Philip Young (ambassador)

From Wikipedia, the free encyclopedia
Jump to: navigation, search
Philip Young in the Netherlands in 1957

Philip Young (May 9, 1910 – January 15, 1987) was an American government official and diplomat who served as United States Ambassador to the Netherlands.

Life and career[edit]

The son of Owen D. Young, Philip Young was born in Lexington, Massachusetts on May 9, 1910. He graduated from the Choate School, received his bachelor's degree from St. Lawrence University, and graduated with a master of business administration degree from Harvard University in 1933.[1]

Young was initially employed as an economist at the Securities and Exchange Commission,[2] where he worked until 1938, when he moved to the Treasury Department, where he worked on the Lend-Lease Program at the start of World War II.[3] Young joined the United States Navy after the United States became involved in hostilities, serving as a Lieutenant Commander in the supply corps.[4]

After the war Young entered the private sector, where he worked until becoming Dean of Columbia University's Business School in 1948.[5] While at Columbia he worked closely with Dwight D. Eisenhower during Eisenhower's term as president of the university. When Eisenhower became President of the United States in 1953, he appointed Young as his personnel manager and named him to a position on the Civil Service Commission.[6][7] He served until 1957, became the Commission's Chairman, and garnered mixed publicity for carrying out an executive order to purge government departments of individuals who were only suspected of being subversive.[8]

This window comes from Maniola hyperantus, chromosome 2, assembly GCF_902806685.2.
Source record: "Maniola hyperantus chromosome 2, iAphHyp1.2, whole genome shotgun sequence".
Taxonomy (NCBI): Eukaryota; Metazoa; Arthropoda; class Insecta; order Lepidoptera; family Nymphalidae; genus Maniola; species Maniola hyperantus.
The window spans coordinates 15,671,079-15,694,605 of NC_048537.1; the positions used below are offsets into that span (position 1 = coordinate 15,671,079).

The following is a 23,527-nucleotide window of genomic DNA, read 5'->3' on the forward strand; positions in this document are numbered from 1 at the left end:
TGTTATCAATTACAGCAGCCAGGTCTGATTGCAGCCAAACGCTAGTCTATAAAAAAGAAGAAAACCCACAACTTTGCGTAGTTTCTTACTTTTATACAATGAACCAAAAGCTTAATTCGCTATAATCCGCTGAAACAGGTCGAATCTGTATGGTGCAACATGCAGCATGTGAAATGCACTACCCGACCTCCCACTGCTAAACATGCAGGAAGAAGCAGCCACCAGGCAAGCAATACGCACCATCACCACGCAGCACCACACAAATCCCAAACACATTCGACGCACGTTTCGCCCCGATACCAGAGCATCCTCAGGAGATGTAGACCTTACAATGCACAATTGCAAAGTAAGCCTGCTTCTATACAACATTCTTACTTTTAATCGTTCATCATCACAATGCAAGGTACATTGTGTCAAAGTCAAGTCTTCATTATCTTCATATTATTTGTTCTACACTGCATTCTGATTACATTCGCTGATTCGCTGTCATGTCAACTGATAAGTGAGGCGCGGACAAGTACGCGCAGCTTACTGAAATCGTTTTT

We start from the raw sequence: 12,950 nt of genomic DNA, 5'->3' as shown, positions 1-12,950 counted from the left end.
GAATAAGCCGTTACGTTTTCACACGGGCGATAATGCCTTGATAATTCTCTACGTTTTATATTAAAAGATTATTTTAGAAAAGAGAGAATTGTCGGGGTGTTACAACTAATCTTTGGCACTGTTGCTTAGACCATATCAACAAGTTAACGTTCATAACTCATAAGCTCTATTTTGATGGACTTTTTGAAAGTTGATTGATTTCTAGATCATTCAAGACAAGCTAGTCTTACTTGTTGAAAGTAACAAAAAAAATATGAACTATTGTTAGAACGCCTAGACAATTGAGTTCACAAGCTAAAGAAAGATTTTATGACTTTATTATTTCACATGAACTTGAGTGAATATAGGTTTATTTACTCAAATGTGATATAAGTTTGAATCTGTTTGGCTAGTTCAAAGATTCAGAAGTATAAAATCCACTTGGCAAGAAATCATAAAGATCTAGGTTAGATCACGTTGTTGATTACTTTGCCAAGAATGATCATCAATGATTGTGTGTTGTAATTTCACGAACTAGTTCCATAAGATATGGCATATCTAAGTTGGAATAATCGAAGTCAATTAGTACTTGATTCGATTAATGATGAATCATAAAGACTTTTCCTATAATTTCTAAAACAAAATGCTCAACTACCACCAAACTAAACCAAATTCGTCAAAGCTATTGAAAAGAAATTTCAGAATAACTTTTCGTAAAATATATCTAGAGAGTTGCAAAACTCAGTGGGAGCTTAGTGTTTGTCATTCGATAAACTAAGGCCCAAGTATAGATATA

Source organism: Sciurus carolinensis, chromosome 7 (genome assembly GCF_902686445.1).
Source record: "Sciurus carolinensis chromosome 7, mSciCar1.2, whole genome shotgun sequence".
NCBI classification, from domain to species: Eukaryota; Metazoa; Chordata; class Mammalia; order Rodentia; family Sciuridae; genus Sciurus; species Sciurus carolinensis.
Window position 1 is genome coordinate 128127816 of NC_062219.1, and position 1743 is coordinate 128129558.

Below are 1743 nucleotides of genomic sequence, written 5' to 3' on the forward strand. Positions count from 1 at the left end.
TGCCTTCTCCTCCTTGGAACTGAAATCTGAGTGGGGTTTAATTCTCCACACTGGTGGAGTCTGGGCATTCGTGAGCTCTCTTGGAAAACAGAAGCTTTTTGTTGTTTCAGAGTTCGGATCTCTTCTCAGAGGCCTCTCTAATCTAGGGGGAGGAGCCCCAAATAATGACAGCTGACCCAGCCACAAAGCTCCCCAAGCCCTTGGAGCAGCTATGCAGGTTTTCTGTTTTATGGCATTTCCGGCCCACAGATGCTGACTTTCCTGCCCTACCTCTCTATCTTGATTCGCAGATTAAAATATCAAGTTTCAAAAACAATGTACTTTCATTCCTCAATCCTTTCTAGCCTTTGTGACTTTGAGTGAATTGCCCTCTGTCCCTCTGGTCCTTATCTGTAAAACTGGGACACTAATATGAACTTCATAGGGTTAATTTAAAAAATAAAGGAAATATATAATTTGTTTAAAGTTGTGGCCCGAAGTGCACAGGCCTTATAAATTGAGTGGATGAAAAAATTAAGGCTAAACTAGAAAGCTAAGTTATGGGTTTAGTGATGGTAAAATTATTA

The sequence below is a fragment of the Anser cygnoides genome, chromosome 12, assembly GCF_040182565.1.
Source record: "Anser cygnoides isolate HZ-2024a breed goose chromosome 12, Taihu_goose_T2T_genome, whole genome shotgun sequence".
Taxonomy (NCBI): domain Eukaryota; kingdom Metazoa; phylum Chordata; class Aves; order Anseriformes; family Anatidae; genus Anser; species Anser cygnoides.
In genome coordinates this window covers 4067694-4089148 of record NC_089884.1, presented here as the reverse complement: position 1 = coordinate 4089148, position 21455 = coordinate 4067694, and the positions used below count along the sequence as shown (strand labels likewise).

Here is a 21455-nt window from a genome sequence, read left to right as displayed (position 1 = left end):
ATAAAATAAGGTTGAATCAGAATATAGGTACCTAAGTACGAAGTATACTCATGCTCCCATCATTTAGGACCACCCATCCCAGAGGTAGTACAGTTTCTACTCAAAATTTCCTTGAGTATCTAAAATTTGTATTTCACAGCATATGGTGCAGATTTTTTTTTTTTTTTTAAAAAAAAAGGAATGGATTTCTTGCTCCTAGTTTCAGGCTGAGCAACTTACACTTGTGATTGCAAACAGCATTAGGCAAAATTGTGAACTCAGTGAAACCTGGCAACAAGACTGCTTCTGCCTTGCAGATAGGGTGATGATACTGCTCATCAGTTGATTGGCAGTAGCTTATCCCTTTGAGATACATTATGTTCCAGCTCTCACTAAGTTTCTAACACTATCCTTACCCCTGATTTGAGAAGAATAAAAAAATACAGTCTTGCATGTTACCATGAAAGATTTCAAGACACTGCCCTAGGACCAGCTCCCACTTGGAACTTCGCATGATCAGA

In 1957 Young was appointed Ambassador to the Netherlands, where he served until 1960.[9]

Upon returning to the United States, Young was named Executive Director of the United States Council for the International Chamber of Commerce, where he served until 1965.[10] He then worked for several years as a management consultant before retiring to Van Hornesville, New York and Great Falls, Virginia.[11]

He died in Arlington, Virginia on January 15, 1987.[12][13]


  1. ^ Wolfgang Saxon, New York Times, Philip Young is Dead at 76: Eisenhower's Personnel Chief, January 19, 1987
  2. ^ Christian Science Monitor, Sons of Prominent Leaders in Employ Of the 'New Deal', December 10, 1937
  3. ^ Christian Science Monitor, Lend-Lease Agency Studies War Aid Repayment Plans, June 26, 1941
  4. ^ Johns Hopkins Press, The Papers of Dwight David Eisenhower: The Presidency; Keeping the Peace, Volume 20, 2001, page 68
  5. ^ Leonard Buder, New York Times, Columbia Business School Expands, August 28, 1949
  6. ^ Associated Press, Columbia Aide Named to Civil Service Post, Milwaukee Journal, March 13, 1953
  7. ^ Anthony Leviero, New York Times, Dean Young Slated Civil Service Head, March 11, 1953
  8. ^ Associated Press, Young Says Risks Fired Aren't Always Reds, Subversives, Fredericksburg Free Lance-Star, March 2, 1954
  9. ^ new York Times, Philip Young named Envoy to the Hague, March 20, 1957
  10. ^ International Chamber of Commerce, ICC News: Monthly Bulletin of the International Chamber of Commerce, Volumes 27–33, 1961, page 80
  11. ^ Los Angeles Times, Philip Young, 76: Ex-U.S. Envoy to the Netherlands, January 24, 1987
  12. ^ Social Security Death Index, entry for Philip Young, accessed December 17, 2012
  13. ^ Associated Press, Obituary, Philip Young, Toledo Blade, January 19, 1987

External links[edit]

Diplomatic posts
Preceded by
H. Freeman Matthews
United States Ambassador to the Netherlands
Succeeded by
John S. Rice